Passion and Paradox: ‘Messiah’ at the cinema, part 2

We’re thrilled to be working with event cinema experts CinemaLive in bringing Handel’s Messiah from Bristol Old Vic to cinemas across the UK and Ireland. This dramatised production, in cinemas for one night only (Wednesday 28th March 2018), retells the Easter story in a striking new way. 

Alison Hargreaves is a freelance performing arts producer and filmmaker. I spoke to her about the challenges of staging Messiah.

Hi Alison, thanks for being part of our blog series. With so many productions of the Messiah happening every year, what makes this one special? 

AH: This piece of music is very familiar to lots of people – but it might be difficult to understand the human story. I felt the drama would help make sense of that story.

We’re trying to reveal the drama inside a piece of music people might assume they know, or assume is only relevant to people who already believe. Our production explores the question of why people might want to believe in the first place. That’s what drama is good for – to try and relate emotionally to people who have lived at a different time, had different lives.

Continue reading Passion and Paradox: ‘Messiah’ at the cinema, part 2

Passion and Paradox: ‘Messiah’ at the cinema

We’re thrilled to be working with event cinema experts CinemaLive in bringing Handel’s Messiah from Bristol Old Vic to cinemas across the UK and Ireland. This dramatised production, in cinemas for one night only (Wednesday 28th March 2018), retells the Easter story in a striking new way.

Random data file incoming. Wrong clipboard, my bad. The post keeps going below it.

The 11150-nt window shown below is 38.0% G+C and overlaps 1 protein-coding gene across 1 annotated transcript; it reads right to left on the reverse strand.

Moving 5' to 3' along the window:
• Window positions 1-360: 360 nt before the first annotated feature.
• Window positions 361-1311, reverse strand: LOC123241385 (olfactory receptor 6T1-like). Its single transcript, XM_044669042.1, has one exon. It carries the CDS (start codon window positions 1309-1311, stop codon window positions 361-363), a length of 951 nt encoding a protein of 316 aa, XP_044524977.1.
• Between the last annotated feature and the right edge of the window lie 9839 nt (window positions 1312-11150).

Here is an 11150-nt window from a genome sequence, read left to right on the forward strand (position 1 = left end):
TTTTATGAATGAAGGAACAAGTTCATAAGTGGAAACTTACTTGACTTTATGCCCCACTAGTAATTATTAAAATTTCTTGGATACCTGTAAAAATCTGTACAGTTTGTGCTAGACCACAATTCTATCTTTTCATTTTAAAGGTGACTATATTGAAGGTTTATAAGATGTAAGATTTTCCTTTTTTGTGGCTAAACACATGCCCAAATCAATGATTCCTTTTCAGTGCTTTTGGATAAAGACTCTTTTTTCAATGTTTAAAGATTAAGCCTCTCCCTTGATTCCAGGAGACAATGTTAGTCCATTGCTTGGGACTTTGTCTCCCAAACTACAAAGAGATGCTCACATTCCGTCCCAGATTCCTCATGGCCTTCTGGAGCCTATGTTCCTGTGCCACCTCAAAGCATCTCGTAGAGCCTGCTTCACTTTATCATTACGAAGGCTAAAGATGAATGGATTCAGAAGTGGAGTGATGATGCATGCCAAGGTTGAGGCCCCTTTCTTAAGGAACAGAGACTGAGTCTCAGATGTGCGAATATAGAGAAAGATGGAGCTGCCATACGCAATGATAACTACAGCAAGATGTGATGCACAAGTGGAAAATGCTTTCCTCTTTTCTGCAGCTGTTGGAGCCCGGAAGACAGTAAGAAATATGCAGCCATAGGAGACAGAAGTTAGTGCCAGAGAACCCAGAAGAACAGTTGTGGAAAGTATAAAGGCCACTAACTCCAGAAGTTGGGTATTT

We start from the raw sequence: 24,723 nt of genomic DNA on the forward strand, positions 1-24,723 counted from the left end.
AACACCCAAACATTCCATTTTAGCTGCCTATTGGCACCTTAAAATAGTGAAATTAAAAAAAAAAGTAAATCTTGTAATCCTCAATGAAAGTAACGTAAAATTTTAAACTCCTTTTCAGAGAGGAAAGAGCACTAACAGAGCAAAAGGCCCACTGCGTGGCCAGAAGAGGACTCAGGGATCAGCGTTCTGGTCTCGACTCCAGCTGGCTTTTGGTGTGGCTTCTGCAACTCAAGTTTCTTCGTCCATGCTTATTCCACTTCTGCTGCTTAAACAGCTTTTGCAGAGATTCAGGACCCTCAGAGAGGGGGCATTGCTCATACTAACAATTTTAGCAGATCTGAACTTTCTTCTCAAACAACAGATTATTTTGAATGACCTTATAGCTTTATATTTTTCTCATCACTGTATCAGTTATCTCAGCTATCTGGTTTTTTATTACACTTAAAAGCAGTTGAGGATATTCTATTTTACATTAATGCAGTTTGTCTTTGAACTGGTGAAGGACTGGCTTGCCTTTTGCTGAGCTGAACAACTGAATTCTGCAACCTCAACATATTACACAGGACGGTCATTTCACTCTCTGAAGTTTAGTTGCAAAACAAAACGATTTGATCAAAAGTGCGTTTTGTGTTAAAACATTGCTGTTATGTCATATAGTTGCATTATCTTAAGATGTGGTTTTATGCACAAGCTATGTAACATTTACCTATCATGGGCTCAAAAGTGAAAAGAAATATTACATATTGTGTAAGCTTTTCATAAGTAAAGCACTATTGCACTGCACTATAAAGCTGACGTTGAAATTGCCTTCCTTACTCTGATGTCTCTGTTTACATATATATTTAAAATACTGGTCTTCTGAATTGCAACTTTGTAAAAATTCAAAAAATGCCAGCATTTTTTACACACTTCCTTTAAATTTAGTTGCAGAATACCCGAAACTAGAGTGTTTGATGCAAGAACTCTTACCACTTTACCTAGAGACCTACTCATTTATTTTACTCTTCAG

Book tickets at a cinema near you

About Messiah

Messiah is the most popular choral work ever written in English. The music was composed by George Frederic Handel in 1741, over a period of just 24 days. The words were put together from the King James Bible and the Book of Common Prayer by Handel’s collaborator Charles Jennens, who wanted to create ‘a meditation of our Lord as Messiah in Christian thought and belief’.

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A closer look at… Coco

This is a child-friendly guide; some of the discussion questions are for younger viewers.  Coco is rated PG for mild threat, violence. 

The Scoop

Young Miguel (Anthony Gonzalez) dreams of becoming a musician, just like his departed icon Ernesto de la Cruz (Benjamin Bratt). But Miguel’s family is set against his ambitions. Years ago, his great-great grandfather abandoned his wife and daughter to pursue his own musical career, and since then music has become a household taboo.

Desperate to enter a local Day of the Dead talent contest – and believing he’s discovered a secret connection between himself and his hero – Miguel steals a guitar from de la Cruz’s shrine. However, the theft curses Miguel and transports him to the Land of the Dead.

With the help of shambling skeleton Hector (Gael Garcia Bernal), he has until sunrise to obtain a blessing from his dead ancestors – or risk never getting back to the Land of the Living.

Continue reading A closer look at… Coco

‘Tonight is an awakening’: #TimesUp at the Golden Globes

Monday morning this week found me getting a bit teary at my desk. (And no, not because it’s January and it’s cold and I wanted to be back in bed.) The news was full of inspiring women speaking up for themselves, amplifying the voices of others – and perhaps, finally, being heard.